As some of you may know from previous posts, I follow gossip pretty closely and to be honest I don’t know why. I think it might be due to some lasting remnants from my teenage interests in journalism and the fact that I’m pretty snoopy (some say curious, I say snoopy) hence my love of crime fiction and my need to just know.
I was reading a Tom Hardy article the other day on Vulture and I happened across his opinions on why he seems to gravitate to the bad guy rather than the good guy.
MZS: I often hear actors say they have more fun playing the sidekick, the villain, the foil, or the eccentric who has one or two juicy scenes, because the good-hearted action hero or the romantic lead is never as interesting.
TH: By default, by default. Things happen to them; they don’t make things happen. There’s a laziness in storytelling whereby you present the character as a blank canvas and then you throw a lot of stimulus at the character and you just follow this blank canvas through various rooms where we meet the actually interesting people. But if you have your protagonist fully faceted in ambiguity and hypocrisy and the paradox of true heinous wrongness, combined with innate nobility, well, that’s more interesting to watch.Great Expectations, Oliver Twist.It’s all there. The Shakespeare tragedies. Or Marlowe with Faustus.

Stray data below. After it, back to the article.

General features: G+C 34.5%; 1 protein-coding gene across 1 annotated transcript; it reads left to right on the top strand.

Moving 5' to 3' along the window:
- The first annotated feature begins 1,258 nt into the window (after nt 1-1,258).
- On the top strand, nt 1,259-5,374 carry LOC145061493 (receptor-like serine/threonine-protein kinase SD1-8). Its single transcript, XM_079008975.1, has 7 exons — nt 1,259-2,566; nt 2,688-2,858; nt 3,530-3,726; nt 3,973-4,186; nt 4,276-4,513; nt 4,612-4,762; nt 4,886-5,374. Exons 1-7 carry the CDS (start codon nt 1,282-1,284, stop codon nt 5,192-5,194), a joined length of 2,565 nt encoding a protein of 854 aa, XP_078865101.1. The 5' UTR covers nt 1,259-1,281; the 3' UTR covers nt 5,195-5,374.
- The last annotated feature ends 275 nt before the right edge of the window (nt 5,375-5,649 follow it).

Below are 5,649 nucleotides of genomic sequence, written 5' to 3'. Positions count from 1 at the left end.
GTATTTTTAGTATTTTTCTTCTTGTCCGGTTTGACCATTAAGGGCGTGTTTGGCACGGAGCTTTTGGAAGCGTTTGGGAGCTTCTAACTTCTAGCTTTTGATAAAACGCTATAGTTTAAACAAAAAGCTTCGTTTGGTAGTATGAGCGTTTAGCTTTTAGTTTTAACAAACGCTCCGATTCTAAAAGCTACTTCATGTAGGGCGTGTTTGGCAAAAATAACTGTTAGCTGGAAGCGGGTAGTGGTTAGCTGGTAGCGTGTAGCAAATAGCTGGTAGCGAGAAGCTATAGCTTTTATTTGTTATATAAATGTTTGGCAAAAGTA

I know what he says is in relation to movies but the same aspect can be applied to any form of story-telling, even ones in print.
And it is quite true now that I think about it. I’ve always been drawn to the villain or the anti-hero in any story because they presented the opportunities to challenge the status quo (whether for good or for bad) and make us consider a situation from mulitple aspects. They’re also driven by their own goals and histories and biases, usually radically different from the motivations of the protagonist because as Hardy said, they don’t have things happen to them. These characters usually join the story and the protagonist’s journey from their volition.
They may be on the same path to justice and friendship and the triumph of good over evil, but maybe these characters are also there for the thrill of the fight, the allure of money, or something more complex I’ll leave it to the writers. It’s never just black and white for a protagonist with complexity and that’s part of the enduring appeal.
The standard good guy may need to earn their stripes through the trials of the story but a fully faceted protagonist has already had their mettle tested, we just need to see if their principles can be upheld in the face of further conflict.